Earth and Mars Were Formed From Collisions of Large Bodies Made of Inner Solar System
International research team investigated the isotopic composition of rocky planets in the inner Solar System.
Both theories are based on theoretical models and computer simulations aimed at reconstructing the conditions and dynamics in the early Solar System; both describe a possible path of planet formation. But which one is right? Which process actually took place? To answer these questions, in their current study researchers from the University of Münster (Germany), the Observatoire de la Cote d’Azur (France), the California Institute of Technology (USA), the Natural History Museum Berlin (Germany), and the Free University of Berlin (Germany) determined the exact composition of the rocky planets Earth and Mars.
“We wanted to find out whether the building blocks of Earth and Mars originated in the outer or inner Solar System,” says Dr. Christoph Burkhardt of the University of Münster, the study’s first author. To this end, the isotopes of the rare metals titanium, zirconium, and molybdenum found in minute traces in the outer, silicate-rich layers of both planets provide crucial clues. Isotopes are different varieties of the same element, which differ only in the weight of their atomic nucleus.
Meteorites as a reference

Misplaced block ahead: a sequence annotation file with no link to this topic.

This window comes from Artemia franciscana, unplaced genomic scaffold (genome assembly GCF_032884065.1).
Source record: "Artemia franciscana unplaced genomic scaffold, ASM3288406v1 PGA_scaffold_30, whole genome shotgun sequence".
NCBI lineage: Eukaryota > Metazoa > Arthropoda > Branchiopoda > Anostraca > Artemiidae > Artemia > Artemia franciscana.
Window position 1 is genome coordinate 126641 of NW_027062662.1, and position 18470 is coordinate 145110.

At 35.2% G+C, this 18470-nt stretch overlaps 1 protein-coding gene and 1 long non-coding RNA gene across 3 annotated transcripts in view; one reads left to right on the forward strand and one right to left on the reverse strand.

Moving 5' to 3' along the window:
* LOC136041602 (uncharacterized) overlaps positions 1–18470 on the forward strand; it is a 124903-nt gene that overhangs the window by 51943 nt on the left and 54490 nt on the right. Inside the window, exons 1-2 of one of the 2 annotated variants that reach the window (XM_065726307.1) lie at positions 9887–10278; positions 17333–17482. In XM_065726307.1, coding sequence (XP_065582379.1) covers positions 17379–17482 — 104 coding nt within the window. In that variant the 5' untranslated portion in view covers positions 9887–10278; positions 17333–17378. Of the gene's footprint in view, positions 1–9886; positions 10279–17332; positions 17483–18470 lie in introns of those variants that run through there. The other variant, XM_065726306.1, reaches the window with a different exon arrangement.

Scientists assume that in the early Solar System these and other metal isotopes were not evenly distributed. Rather, their abundance depended on the distance from the Sun. They therefore hold valuable information about where in the early Solar System a certain body’s building blocks originated.
As a reference for the original isotopic inventory of the outer and inner Solar System, the researchers used two types of meteorites. These chunks of rock generally found their way to Earth from the asteroid belt, the region between the orbits of Mars and Jupiter. They are considered to be largely pristine material from the beginnings of the Solar System. While so-called carbonaceous chondrites, which can contain up to a few percent carbon, originated beyond Jupiter’s orbit and only later relocated to the asteroid belt due to influence of the growing gas giants, their more carbon-depleted cousins, the non-carbonaceous chondrites, are true children of the inner Solar System.
The precise isotopic composition of Earth’s accessible outer rock layers and that of both types of meteorites have been studied for some time; however, there have been no comparably comprehensive analyses of Martian rocks. In their current study, the researchers now examined samples from a total of 17 Martian meteorites, which can be assigned to six typical types of Martian rock. In addition, the scientists for the first time investigated the abundances of three different metal isotopes.
The samples of Martian meteorites were first powdered and subjected to complex chemical pretreatment. Using a multicollector Earth and Mars Were Formed From Collisions of Large Bodies Made of Inner Solar System